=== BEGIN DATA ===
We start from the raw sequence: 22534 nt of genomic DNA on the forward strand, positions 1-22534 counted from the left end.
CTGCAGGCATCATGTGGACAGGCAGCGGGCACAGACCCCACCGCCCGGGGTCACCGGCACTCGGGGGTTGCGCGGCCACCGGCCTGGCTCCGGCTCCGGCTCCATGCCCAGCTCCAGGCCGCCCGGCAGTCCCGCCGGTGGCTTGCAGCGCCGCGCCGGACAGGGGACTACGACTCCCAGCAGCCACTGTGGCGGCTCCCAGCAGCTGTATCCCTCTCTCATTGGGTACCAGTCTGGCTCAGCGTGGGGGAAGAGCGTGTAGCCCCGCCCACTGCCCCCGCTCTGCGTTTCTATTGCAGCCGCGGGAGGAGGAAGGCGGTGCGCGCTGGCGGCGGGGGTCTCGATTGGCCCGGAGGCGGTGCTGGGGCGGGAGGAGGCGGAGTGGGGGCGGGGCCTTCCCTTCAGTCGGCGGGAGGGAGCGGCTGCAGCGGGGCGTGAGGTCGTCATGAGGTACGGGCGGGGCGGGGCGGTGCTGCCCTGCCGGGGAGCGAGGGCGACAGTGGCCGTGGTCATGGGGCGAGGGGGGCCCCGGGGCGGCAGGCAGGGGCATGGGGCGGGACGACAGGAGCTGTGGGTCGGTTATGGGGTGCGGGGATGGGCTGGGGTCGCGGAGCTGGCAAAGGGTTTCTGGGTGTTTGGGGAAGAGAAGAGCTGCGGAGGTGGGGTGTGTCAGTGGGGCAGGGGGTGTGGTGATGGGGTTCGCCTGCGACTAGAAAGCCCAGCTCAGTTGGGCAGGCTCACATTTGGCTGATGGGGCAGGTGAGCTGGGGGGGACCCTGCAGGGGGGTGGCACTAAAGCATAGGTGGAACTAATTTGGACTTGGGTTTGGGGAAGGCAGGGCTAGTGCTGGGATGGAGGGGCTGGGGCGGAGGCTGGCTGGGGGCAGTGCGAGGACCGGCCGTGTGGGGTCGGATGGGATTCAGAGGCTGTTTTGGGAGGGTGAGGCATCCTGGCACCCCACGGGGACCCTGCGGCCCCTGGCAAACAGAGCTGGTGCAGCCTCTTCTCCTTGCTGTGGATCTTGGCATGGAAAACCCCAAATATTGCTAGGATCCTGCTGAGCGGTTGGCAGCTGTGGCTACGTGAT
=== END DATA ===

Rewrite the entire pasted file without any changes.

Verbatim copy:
We start from the raw sequence: 22534 nt of genomic DNA on the forward strand, positions 1-22534 counted from the left end.
CTGCAGGCATCATGTGGACAGGCAGCGGGCACAGACCCCACCGCCCGGGGTCACCGGCACTCGGGGGTTGCGCGGCCACCGGCCTGGCTCCGGCTCCGGCTCCATGCCCAGCTCCAGGCCGCCCGGCAGTCCCGCCGGTGGCTTGCAGCGCCGCGCCGGACAGGGGACTACGACTCCCAGCAGCCACTGTGGCGGCTCCCAGCAGCTGTATCCCTCTCTCATTGGGTACCAGTCTGGCTCAGCGTGGGGGAAGAGCGTGTAGCCCCGCCCACTGCCCCCGCTCTGCGTTTCTATTGCAGCCGCGGGAGGAGGAAGGCGGTGCGCGCTGGCGGCGGGGGTCTCGATTGGCCCGGAGGCGGTGCTGGGGCGGGAGGAGGCGGAGTGGGGGCGGGGCCTTCCCTTCAGTCGGCGGGAGGGAGCGGCTGCAGCGGGGCGTGAGGTCGTCATGAGGTACGGGCGGGGCGGGGCGGTGCTGCCCTGCCGGGGAGCGAGGGCGACAGTGGCCGTGGTCATGGGGCGAGGGGGGCCCCGGGGCGGCAGGCAGGGGCATGGGGCGGGACGACAGGAGCTGTGGGTCGGTTATGGGGTGCGGGGATGGGCTGGGGTCGCGGAGCTGGCAAAGGGTTTCTGGGTGTTTGGGGAAGAGAAGAGCTGCGGAGGTGGGGTGTGTCAGTGGGGCAGGGGGTGTGGTGATGGGGTTCGCCTGCGACTAGAAAGCCCAGCTCAGTTGGGCAGGCTCACATTTGGCTGATGGGGCAGGTGAGCTGGGGGGGACCCTGCAGGGGGGTGGCACTAAAGCATAGGTGGAACTAATTTGGACTTGGGTTTGGGGAAGGCAGGGCTAGTGCTGGGATGGAGGGGCTGGGGCGGAGGCTGGCTGGGGGCAGTGCGAGGACCGGCCGTGTGGGGTCGGATGGGATTCAGAGGCTGTTTTGGGAGGGTGAGGCATCCTGGCACCCCACGGGGACCCTGCGGCCCCTGGCAAACAGAGCTGGTGCAGCCTCTTCTCCTTGCTGTGGATCTTGGCATGGAAAACCCCAAATATTGCTAGGATCCTGCTGAGCGGTTGGCAGCTGTGGCTACGTGAT